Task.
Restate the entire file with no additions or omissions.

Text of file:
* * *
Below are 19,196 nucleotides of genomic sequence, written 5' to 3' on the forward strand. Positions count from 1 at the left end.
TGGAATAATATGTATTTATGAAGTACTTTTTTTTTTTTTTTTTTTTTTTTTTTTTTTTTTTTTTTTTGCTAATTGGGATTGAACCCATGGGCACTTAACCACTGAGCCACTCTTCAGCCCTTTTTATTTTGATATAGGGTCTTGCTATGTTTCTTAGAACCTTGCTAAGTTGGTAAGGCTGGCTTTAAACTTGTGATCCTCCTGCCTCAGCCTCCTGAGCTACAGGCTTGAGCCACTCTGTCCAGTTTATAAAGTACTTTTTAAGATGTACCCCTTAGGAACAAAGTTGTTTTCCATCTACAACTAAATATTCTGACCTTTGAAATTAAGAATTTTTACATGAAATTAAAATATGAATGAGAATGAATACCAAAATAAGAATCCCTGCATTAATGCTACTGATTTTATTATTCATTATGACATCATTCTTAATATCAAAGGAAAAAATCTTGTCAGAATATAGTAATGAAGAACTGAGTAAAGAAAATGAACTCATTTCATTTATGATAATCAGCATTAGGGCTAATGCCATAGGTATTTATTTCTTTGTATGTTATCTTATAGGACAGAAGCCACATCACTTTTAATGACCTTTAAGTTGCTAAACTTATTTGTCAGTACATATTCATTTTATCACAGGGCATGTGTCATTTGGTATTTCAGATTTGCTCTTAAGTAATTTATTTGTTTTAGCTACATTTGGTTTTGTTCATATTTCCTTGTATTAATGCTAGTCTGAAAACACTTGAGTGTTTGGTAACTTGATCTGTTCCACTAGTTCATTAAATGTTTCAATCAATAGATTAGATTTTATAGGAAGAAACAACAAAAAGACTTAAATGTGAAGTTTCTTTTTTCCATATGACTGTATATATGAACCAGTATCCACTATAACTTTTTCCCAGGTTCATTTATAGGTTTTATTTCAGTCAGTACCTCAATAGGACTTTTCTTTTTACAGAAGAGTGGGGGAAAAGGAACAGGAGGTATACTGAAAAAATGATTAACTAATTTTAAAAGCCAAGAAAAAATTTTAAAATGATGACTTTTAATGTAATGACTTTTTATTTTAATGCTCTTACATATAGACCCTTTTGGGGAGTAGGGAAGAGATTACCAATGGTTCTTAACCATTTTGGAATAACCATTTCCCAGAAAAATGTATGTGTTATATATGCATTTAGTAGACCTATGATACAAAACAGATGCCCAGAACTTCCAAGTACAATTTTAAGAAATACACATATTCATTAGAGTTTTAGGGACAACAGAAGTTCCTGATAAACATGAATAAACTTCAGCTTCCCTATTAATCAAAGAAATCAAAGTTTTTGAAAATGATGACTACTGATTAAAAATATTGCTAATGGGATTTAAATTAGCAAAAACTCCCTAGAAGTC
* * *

Below are 19,196 nucleotides of genomic sequence, written 5' to 3' on the forward strand. Positions count from 1 at the left end.
TGGAATAATATGTATTTATGAAGTACTTTTTTTTTTTTTTTTTTTTTTTTTTTTTTTTTTTTTTTTTGCTAATTGGGATTGAACCCATGGGCACTTAACCACTGAGCCACTCTTCAGCCCTTTTTATTTTGATATAGGGTCTTGCTATGTTTCTTAGAACCTTGCTAAGTTGGTAAGGCTGGCTTTAAACTTGTGATCCTCCTGCCTCAGCCTCCTGAGCTACAGGCTTGAGCCACTCTGTCCAGTTTATAAAGTACTTTTTAAGATGTACCCCTTAGGAACAAAGTTGTTTTCCATCTACAACTAAATATTCTGACCTTTGAAATTAAGAATTTTTACATGAAATTAAAATATGAATGAGAATGAATACCAAAATAAGAATCCCTGCATTAATGCTACTGATTTTATTATTCATTATGACATCATTCTTAATATCAAAGGAAAAAATCTTGTCAGAATATAGTAATGAAGAACTGAGTAAAGAAAATGAACTCATTTCATTTATGATAATCAGCATTAGGGCTAATGCCATAGGTATTTATTTCTTTGTATGTTATCTTATAGGACAGAAGCCACATCACTTTTAATGACCTTTAAGTTGCTAAACTTATTTGTCAGTACATATTCATTTTATCACAGGGCATGTGTCATTTGGTATTTCAGATTTGCTCTTAAGTAATTTATTTGTTTTAGCTACATTTGGTTTTGTTCATATTTCCTTGTATTAATGCTAGTCTGAAAACACTTGAGTGTTTGGTAACTTGATCTGTTCCACTAGTTCATTAAATGTTTCAATCAATAGATTAGATTTTATAGGAAGAAACAACAAAAAGACTTAAATGTGAAGTTTCTTTTTTCCATATGACTGTATATATGAACCAGTATCCACTATAACTTTTTCCCAGGTTCATTTATAGGTTTTATTTCAGTCAGTACCTCAATAGGACTTTTCTTTTTACAGAAGAGTGGGGGAAAAGGAACAGGAGGTATACTGAAAAAATGATTAACTAATTTTAAAAGCCAAGAAAAAATTTTAAAATGATGACTTTTAATGTAATGACTTTTTATTTTAATGCTCTTACATATAGACCCTTTTGGGGAGTAGGGAAGAGATTACCAATGGTTCTTAACCATTTTGGAATAACCATTTCCCAGAAAAATGTATGTGTTATATATGCATTTAGTAGACCTATGATACAAAACAGATGCCCAGAACTTCCAAGTACAATTTTAAGAAATACACATATTCATTAGAGTTTTAGGGACAACAGAAGTTCCTGATAAACATGAATAAACTTCAGCTTCCCTATTAATCAAAGAAATCAAAGTTTTTGAAAATGATGACTACTGATTAAAAATATTGCTAATGGGATTTAAATTAGCAAAAACTCCCTAGAAGTC